I am indebted to Lin Grensing-Pohal, writing in the May/June 2013 issue of Intranets, for reminding me of a famous but perhaps now largely forgotten article in Business Week in 1996. Entitled “Here comes the Intranet” it was a paean of praise for the future of intranets. I have long since lost my paper version of the article, which is a pity because it was probably the major reason for me starting to pay attention to the role of intranets in internal information management and internal communications. It is reassuring to know that the Business Week digital archive goes back that far. Lin Grensing-Pohal’s article ‘The Social Business and the Future of the Intranet’ is a well researched and written article but it is only available to subscribers to the magazine.

Sadly there have been very few articles about the value of intranets in mainstream business journals. Checking out the Harvard Business Review there turned out to be 46 results for a search for ‘intranet’ but only six of these are to articles and around 20 are to company case studies.  Of the 46 results, nine were published before 2000, 26 in the period from 2000-2006 and the remainder in the period from 2007-2013. In most cases the reference to an intranet was very much in passing, with no details given about the role of the intranet within the organisation.

A search on Fortune magazine listed 379 results, with the earliest dating back to 1995. Of the 379 references just over 300 date back more than a decade! The first reference to the term ‘intranet’ was in 27 November 1995. I liked this quote from the article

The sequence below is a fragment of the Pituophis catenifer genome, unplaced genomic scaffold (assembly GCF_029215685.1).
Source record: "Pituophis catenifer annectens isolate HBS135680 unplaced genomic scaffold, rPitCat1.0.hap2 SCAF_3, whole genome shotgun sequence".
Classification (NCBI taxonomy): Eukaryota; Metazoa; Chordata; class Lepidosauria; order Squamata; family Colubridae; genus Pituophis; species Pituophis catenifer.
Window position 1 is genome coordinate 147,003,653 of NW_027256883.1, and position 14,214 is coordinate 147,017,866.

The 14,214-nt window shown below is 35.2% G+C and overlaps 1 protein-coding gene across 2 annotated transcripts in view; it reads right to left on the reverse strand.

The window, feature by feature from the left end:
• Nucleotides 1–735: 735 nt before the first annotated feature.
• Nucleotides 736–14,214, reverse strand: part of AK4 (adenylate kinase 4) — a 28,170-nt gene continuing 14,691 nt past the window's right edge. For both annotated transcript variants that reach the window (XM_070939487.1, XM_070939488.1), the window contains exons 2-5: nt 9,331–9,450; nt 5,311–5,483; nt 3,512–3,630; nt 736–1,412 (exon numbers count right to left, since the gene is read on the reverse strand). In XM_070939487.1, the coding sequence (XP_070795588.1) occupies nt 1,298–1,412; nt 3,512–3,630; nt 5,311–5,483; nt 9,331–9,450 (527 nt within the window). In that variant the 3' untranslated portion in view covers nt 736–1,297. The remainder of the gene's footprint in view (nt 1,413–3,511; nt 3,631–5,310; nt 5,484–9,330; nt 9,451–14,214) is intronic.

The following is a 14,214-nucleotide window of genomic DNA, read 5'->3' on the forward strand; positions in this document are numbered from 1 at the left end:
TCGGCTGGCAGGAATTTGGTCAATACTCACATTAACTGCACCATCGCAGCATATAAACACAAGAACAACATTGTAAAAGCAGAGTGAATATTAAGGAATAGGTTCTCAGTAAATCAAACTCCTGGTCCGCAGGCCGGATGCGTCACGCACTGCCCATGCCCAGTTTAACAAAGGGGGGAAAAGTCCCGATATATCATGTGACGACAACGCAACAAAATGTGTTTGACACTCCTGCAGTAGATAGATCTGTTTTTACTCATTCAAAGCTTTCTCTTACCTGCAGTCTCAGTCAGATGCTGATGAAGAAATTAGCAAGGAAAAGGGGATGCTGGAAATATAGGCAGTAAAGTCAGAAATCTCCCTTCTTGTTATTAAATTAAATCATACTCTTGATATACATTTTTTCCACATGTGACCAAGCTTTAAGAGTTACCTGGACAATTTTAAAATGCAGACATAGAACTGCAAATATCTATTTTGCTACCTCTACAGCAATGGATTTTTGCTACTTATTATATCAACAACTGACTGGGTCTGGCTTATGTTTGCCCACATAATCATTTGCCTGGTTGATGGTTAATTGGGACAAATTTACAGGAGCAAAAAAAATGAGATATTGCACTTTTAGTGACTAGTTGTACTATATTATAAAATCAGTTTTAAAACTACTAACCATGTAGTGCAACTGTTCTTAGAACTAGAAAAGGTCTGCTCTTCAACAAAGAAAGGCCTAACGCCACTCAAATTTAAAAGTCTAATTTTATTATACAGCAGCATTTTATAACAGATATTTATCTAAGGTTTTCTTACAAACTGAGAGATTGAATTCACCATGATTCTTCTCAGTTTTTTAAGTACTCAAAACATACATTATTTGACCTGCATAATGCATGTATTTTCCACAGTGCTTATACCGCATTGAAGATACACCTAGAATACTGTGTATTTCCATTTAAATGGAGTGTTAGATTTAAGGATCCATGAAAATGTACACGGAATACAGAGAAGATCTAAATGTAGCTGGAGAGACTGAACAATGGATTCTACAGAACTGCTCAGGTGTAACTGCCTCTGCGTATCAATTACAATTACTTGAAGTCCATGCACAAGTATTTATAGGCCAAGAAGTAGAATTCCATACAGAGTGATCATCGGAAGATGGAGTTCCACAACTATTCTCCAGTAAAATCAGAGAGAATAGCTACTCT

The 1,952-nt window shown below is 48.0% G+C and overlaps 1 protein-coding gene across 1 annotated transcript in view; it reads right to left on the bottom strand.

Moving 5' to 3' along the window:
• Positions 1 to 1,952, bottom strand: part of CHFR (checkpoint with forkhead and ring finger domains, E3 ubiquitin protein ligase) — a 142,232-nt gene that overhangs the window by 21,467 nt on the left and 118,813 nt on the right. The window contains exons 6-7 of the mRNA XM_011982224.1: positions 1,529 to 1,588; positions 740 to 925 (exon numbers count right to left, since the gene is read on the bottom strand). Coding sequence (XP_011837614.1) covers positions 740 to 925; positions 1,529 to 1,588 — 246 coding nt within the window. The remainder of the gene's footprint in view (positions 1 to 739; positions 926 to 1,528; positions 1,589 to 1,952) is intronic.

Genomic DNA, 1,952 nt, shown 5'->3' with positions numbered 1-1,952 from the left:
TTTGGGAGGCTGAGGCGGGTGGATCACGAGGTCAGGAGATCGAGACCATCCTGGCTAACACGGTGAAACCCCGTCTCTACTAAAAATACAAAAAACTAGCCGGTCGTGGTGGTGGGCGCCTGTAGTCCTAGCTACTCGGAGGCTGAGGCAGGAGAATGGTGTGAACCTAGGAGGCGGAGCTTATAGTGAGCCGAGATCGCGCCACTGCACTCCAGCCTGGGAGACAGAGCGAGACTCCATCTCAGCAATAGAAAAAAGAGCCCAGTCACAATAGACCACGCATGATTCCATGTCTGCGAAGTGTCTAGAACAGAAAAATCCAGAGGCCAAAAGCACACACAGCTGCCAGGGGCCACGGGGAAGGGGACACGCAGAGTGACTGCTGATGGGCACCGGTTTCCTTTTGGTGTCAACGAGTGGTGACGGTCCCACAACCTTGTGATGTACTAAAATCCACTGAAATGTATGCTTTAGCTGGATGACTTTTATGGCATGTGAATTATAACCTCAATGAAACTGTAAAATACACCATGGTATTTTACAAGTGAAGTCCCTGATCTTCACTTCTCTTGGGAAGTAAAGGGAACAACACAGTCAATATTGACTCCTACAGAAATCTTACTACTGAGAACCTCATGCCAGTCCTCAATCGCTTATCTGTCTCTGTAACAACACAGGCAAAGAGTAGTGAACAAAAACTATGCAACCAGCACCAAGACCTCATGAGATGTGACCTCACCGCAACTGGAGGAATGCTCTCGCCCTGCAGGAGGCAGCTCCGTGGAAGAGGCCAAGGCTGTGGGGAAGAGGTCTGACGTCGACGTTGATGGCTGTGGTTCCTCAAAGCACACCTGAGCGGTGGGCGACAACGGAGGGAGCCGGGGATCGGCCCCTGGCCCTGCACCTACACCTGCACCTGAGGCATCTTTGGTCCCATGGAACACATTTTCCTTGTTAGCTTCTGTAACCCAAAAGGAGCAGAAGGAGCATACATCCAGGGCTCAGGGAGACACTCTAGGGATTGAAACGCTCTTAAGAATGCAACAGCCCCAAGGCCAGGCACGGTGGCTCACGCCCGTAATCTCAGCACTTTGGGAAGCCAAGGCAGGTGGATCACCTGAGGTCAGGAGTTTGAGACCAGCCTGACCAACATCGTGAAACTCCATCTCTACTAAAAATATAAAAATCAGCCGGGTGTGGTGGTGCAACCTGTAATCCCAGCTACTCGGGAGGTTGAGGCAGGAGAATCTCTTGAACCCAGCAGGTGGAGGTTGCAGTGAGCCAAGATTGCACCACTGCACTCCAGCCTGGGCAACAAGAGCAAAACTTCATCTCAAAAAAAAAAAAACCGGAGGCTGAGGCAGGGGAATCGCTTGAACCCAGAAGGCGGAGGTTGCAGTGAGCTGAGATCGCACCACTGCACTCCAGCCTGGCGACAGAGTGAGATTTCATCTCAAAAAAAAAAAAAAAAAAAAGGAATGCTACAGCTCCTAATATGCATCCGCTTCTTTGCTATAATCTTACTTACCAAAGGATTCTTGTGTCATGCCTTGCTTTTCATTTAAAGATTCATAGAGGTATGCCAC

“Simply put, companies want the technology of the web because it makes it easier for computers to finally start doing what we’ve wanted them to do all along. Surfing an internal corporate web, employees use hypertext links to search for and access text, graphics, audio, or video, all organized into colorful documents called home pages. At the most basic level, this means being able to easily find and read online internal documents such as policy manuals and phone books. Webs also allow employees to call up internal data such as customer profiles and product inventory, information once hidden in databases that could be tapped only by technicians. The most advanced internal webs are even getting linked to the proprietary systems that govern a company’s business functions.”

Close to 20 years later this vision is still far from being universally implemented.

Martin White